The Demise of the True Sports Fan

<p>NOTE: This article is available only in the print version of the January-February 2000 Utne Reader. See <a title=”Back issues ordering information” href=”https://www.utne.com/shopping/browse.aspx?subject=ubi”>back-issue ordering information</a>.</p>
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<p>QUOTES FROM ARTICLE:</p>
<p>” ‘One of the great mistakes of superficial observers is to believe that players do all the work while fans merely sit passive and “vicariously” have things done for them,’ philosopher and sports devotee Michael Novak has written, describing his own experience watching football as ‘an ordeal, an exercise, a struggle lived through.’ Football was a workingman’s way of resisting being sidelined, even as he sat in the stands.”</p>
<p>”The Massillon boosters had backed their team with such enthusiasm because it was a way literally to give a boost, a leg up, to the next generation; they had embraced their role as supporters because it allowed them to father a team. A generation later, fans like Big Dawg were seeking exactly the opposite; they were looking for a team to father them. For these new-era fans, the hope was that the team would be their boosters.”</p>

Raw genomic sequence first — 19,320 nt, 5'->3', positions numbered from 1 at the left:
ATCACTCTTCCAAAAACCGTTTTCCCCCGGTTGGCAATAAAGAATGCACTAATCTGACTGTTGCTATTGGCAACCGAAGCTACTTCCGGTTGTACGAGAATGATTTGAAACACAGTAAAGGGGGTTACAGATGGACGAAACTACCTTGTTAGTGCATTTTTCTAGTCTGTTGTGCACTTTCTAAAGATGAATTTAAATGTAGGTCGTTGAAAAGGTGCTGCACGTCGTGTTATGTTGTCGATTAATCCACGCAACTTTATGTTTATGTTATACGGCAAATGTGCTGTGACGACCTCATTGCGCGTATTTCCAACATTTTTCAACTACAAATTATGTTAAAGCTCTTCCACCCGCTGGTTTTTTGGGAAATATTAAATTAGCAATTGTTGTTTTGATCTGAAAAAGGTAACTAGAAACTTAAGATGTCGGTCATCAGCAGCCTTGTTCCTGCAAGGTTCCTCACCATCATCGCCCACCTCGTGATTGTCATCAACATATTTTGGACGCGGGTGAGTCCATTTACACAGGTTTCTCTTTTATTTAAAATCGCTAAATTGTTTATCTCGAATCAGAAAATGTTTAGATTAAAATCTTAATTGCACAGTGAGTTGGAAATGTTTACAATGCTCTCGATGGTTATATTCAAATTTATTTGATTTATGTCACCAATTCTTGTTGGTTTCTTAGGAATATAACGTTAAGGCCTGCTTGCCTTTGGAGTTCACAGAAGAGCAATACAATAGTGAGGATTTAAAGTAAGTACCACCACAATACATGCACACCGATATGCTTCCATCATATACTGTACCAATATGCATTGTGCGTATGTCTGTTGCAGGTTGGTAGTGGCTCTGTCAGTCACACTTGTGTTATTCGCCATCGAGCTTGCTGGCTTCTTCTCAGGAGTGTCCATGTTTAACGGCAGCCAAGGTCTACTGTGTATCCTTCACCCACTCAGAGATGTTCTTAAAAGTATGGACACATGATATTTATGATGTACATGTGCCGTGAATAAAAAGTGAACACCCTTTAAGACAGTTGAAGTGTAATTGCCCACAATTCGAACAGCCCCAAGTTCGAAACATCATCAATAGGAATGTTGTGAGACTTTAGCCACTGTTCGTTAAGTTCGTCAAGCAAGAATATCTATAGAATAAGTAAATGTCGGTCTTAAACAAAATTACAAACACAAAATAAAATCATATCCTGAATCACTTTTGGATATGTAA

<p>”The new male fans, the ones the advertisers salivated over, were increasingly not in the stands. By the ’80s many of them would be huddled at sports bars, gazing up like so many worshippers at the TV pulpit posted over their heads, framed by Bud Lite signs.”</p>
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<i>Part of January-February 2000 cover story section.</i>
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<em>Article adapted from</em> Stiffed: The Betrayal of the American Man<em> (William Morrow, 1999). Susan Faludi is a Pulizer Prize-winning journalist and the author of</em> Backlash: The Undeclared War Against American Women<em>.</em>
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